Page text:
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 Question from Ben, a student: what does "almost surely" mean in probability? what's the diff between absolutely certain and "almost surely"? thx.

Hi Ben,

According to Wikipedia

In probability theory, an event happens almost surely if it happens with probability one.

The confusion between absolutely certain and almost surely can arise when the sample space is infinite so let's make sure we are using the same terms.

In an experiment the collection of all possible outcomes is called the sample space. Thus if you roll a six sided die and read the number on top the sample space is {1, 2, 3, 4, 5, 6}. An event is a subset of the sample space, so for the example of rolling a die an event is that the outcome is larger than 4. Thus this event is {5, 6}. The probability of this event is a fraction where the denominator is the number of elements in the sample space (in our example 6) and the numerator is the number of elements in the event (in our example 2). Thus in our situation this gives

Probability(the number you roll is larger than 4) = 2/6 = 1/3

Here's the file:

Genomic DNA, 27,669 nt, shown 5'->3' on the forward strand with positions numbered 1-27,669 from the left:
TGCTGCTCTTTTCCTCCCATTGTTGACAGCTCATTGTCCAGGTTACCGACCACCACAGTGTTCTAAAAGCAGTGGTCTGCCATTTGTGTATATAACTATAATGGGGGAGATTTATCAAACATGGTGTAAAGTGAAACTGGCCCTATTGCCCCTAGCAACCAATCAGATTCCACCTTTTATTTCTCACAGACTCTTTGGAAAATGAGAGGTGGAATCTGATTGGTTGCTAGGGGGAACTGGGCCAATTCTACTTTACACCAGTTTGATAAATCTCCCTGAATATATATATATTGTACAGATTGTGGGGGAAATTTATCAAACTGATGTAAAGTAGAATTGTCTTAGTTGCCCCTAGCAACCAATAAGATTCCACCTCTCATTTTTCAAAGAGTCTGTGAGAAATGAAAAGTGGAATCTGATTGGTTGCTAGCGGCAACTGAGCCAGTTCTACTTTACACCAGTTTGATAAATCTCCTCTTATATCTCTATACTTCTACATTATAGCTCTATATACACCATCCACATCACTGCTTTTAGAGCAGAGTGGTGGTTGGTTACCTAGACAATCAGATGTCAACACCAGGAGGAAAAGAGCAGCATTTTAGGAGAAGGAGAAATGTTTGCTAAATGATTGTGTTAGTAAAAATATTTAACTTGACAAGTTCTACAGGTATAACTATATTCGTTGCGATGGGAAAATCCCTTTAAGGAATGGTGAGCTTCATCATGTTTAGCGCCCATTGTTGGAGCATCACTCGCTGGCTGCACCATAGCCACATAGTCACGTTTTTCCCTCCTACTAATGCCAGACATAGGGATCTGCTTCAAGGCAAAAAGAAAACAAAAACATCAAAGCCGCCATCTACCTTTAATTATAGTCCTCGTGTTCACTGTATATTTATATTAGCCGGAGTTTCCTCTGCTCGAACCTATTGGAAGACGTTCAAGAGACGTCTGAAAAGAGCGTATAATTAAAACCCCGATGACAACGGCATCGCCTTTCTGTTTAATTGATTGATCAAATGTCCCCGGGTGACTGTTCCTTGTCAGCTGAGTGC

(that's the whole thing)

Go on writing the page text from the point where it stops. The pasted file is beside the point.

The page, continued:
Notice that for any event

0 ≤ probability of the event ≤ 1

The difficulty arises if the sample space is infinite. Consider this question

(a) Choose a positive integer at random. What is the probability that the number you choose is larger than 1?

(b) Choose a positive integer at random. What is the probability that the number you choose is less than or equal to 1?

Suppose the answer to (b) is p then the answer to (a) is 1 - p.

I don't know how to solve (b) since the sample space is infinite but I can answer this question

Choose a positive integer at random from {1, 2, 3, ..., 100}. What is the probability that the number you choose is less than or equal to 1?

The probability is 1/100 = 0.01 = 10-2. But p is smaller since the sample space in (b) is larger. What about?

Choose a positive integer at random from {1, 2, 3, ..., 1000}. What is the probability that the number you choose is less than or equal to 1?

The probability is 1/1000 = 0.001 = 10-3. But p is smaller since the sample space in (b) is larger.

I hope now you can see where I am going, p is less than, 10-2, and 10-3, and 10-4, ..., and 10-k for any positive integer k. But I know that p is a probability so 0 ≤ p. So what number is greater than or equal to 0 and less than 10-k for all positive integers k? The only possibility is p = 0 and hence the answer to (a) is 1.

Thus if you choose a positive integer at random it is almost surely greater than 1 although is not absolutely certainly greater than 1.

I hope this helps,
Penny

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